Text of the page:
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Marriage and Medicine: A Match Made in...
Can you excel in your career and have happily-ever-after, too?
John Kelly, IV, Marie Sakosky-Kelly
Publish Date: May 22, 2014
OR Excellence
Marie Sakosky-Kelly, RN, and John D. Kelly IV, MD Marie Sakosky-Kelly, RN, and John D. Kelly IV, MD

Speaker Profile

  • Ms. Kelly has held clinical, research and management positions during her nursing career.
  • Dr. Kelly, our "Cutting Remarks" columnist, is an orthopedic surgeon/ sports-shoulder specialist who practices in Philadelphia, Pa.
  • Their twin daughters just graduated from college.

Marriage is hard enough. Throw in a tough, demanding job like managing a surgical facility, with its long hours and long list of responsibilities, and the odds of staying happily wed get longer, too. It doesn't have to be that way, though, not if you create the life and the marriage that you want to have, not if you honor the marriage and change for the better. In "Can You Have Your Job, and Stay (Happily) Married, Too?" Marie Sakosky-Kelly, RN, and her husband, orthopedic surgeon John D. Kelly IV, MD, share the secrets to balancing a busy healthcare career and being in a healthy, loving relationship.

  • Great marriages just don't happen. They are the result of conscious decision, effort and an ongoing commitment. We have the power to determine the quality of our marriage. Deciding to commit to a better marriage will enrich the lives of both partners. Marriage can make or break your happiness. Focus on balance, on juggling your work demands, your home life and your relationship. You have to keep them in check.
  • If you aren't getting closer ... you're drifting apart. Maintaining a resilient marriage in the face of modern-day challenges takes true commitment. They say that success in marriage is not only about finding the right partner, it is about being the right partner. Make the decision to have high-integrity values. Your commitment to your marriage is a decision. You have to make that decision to honor your commitment every day.
  • Focus on what matters. Live in the moment. Forget the past (forgiveness liberates!). And be the best we can now, and choose to love. Your mission is to make your significant other feel loved and lovable. Focus on the relationship, not the things. The world is promoting more and more that it's all about the Benjamins, the house, the car. But you need to focus on your relationship, because that's what really going to sustain you.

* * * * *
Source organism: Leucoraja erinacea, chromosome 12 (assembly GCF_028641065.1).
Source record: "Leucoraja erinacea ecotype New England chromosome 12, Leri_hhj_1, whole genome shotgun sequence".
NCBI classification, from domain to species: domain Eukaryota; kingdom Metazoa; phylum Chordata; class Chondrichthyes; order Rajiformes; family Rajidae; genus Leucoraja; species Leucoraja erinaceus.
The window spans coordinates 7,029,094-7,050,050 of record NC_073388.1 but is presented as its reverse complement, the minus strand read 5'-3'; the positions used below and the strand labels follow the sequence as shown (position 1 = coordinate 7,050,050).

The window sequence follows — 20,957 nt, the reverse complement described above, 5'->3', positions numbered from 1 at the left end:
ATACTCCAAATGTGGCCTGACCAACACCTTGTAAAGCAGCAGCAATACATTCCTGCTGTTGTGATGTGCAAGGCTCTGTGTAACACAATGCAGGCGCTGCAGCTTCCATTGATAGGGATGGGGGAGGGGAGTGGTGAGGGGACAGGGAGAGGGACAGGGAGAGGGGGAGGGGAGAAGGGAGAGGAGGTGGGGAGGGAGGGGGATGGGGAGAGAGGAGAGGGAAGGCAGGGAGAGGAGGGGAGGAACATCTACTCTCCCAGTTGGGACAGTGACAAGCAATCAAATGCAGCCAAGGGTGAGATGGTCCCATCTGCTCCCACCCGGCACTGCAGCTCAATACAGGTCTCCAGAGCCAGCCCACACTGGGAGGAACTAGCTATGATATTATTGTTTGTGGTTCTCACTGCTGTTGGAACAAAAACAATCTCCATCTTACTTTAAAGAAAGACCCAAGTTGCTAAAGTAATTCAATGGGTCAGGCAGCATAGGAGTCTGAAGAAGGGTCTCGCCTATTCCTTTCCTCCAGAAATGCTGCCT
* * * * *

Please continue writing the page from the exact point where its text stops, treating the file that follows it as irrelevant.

• The skin-to-skin challenge? Make the commitment to cuddle naked for 20 minutes to reconnect emotionally. Just hold each other and relish the closeness. Be present, with no expectations.
  • Simple rules to live by. It is more important to be in the relationship than to be "right." Married couples like to push each other's buttons. Do you want your spouse to be your mentor or tormentor? You decide by your actions. The ego causes some partners to want to always be right, to always be the controlling one. Don't let unresolved things get away from you.
  • The work trap. Figure out how many hours a day and week you spend on the job versus your relationship. You have to make up for it. It's not the quantity of time, it's the quality of time. You can't just work, work, work. But we get caught in the trap of work, work, work, because that's where you get your satisfaction and your kudos. Instead of doing one more thing at the office, give that time to be in the relationship. Make decisions that are good for your marriage.
  • happily married
  • Less selfishness. We each bring childhood wounds to our union. As the saying goes, "The trauma of childhood becomes the drama of adulthood." Old hurts can make or break us. The best way to get out of yourself and neediness is to switch to be other-centered in thoughts, words and actions.
  • Principles for success. We'll touch on many of the key ingredients to a rich marriage, including your commitment, respect, investment, romance, taking time for fun, being open to growth and (a big one) forgiveness.